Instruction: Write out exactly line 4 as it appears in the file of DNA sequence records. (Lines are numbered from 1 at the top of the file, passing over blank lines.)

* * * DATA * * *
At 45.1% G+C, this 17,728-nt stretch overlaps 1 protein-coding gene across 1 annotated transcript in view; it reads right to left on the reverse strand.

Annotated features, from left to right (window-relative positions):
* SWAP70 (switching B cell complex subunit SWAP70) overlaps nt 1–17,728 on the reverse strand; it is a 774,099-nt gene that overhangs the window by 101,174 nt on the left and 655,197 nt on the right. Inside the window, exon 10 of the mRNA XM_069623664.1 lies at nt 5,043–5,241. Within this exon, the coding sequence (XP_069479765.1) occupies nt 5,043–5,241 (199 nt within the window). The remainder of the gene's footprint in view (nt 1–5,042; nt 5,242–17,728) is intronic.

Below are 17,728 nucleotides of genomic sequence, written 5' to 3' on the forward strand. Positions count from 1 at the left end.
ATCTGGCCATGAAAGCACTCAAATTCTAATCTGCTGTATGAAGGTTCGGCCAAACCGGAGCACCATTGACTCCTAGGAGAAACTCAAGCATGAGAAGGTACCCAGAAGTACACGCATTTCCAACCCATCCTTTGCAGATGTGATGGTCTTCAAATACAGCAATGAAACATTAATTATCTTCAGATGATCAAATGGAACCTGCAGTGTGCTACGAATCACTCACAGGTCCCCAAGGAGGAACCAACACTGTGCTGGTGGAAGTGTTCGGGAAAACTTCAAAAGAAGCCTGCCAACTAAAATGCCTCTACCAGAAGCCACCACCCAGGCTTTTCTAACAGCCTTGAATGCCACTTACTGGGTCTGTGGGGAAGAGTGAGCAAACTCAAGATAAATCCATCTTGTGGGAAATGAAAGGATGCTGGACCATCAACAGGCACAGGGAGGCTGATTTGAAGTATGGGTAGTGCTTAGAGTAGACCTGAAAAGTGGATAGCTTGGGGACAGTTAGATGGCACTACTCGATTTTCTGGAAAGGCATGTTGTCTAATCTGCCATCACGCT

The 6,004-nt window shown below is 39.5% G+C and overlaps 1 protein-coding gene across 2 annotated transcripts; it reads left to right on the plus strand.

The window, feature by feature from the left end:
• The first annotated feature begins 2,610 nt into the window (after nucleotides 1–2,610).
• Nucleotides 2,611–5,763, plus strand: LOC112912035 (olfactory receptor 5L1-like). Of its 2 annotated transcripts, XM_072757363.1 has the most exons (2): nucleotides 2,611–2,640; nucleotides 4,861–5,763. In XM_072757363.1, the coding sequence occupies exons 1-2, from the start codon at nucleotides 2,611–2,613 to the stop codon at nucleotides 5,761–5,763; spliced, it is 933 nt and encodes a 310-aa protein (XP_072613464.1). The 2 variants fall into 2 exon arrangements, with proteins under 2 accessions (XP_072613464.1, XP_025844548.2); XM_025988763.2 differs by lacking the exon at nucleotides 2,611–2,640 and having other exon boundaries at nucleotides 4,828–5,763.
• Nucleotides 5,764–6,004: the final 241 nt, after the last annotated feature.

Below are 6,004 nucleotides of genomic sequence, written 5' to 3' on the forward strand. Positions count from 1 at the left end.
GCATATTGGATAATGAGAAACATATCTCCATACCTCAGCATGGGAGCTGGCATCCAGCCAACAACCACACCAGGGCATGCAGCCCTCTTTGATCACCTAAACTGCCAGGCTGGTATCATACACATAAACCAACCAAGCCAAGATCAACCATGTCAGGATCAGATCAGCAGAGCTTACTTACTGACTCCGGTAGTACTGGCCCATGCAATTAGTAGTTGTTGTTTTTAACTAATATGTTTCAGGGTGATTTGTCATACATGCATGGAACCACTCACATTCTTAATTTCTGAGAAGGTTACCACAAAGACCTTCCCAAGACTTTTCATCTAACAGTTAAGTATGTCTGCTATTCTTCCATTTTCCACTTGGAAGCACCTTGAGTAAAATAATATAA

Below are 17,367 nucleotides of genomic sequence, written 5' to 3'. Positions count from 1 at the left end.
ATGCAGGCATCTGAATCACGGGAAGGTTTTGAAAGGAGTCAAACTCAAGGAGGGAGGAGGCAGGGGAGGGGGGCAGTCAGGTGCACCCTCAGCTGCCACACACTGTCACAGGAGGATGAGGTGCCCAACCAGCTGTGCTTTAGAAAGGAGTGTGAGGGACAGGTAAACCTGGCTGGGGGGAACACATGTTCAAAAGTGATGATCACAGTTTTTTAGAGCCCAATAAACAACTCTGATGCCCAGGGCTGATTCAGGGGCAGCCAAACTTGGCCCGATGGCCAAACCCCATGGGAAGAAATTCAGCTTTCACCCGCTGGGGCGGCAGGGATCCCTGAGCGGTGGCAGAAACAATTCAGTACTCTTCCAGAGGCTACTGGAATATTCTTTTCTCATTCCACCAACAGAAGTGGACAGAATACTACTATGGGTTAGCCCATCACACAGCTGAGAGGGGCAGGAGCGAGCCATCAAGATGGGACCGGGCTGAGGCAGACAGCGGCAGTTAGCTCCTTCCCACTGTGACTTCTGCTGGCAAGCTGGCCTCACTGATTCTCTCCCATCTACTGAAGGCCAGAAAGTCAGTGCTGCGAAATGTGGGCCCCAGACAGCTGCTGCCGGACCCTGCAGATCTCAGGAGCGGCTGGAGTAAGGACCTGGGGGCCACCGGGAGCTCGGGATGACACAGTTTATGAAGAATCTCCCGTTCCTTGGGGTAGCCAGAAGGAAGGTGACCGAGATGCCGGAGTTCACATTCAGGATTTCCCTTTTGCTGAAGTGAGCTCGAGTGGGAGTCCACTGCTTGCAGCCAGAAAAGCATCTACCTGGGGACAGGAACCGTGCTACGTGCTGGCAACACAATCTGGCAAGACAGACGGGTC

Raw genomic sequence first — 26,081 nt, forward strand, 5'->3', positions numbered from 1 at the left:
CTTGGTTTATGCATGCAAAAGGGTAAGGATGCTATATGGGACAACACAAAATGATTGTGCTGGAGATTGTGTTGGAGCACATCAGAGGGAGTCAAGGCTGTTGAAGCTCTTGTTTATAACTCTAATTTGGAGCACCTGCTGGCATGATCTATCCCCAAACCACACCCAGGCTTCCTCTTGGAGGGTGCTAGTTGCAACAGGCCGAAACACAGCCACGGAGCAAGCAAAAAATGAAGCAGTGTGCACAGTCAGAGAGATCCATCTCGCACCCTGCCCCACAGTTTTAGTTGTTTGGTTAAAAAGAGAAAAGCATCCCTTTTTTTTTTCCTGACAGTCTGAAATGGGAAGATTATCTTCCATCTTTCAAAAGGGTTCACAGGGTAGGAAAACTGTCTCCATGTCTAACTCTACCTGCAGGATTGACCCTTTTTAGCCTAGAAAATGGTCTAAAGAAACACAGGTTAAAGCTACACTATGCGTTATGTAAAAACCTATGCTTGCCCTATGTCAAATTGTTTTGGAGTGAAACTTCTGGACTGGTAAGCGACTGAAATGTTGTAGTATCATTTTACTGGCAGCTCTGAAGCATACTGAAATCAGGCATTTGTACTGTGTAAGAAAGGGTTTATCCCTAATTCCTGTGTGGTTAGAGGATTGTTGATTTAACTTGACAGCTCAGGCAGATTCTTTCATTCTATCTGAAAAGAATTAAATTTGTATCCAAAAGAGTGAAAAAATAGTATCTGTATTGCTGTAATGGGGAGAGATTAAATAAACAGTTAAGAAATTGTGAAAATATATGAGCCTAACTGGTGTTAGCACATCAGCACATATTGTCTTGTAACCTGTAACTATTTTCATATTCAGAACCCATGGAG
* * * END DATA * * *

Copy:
Below are 17,728 nucleotides of genomic sequence, written 5' to 3' on the forward strand. Positions count from 1 at the left end.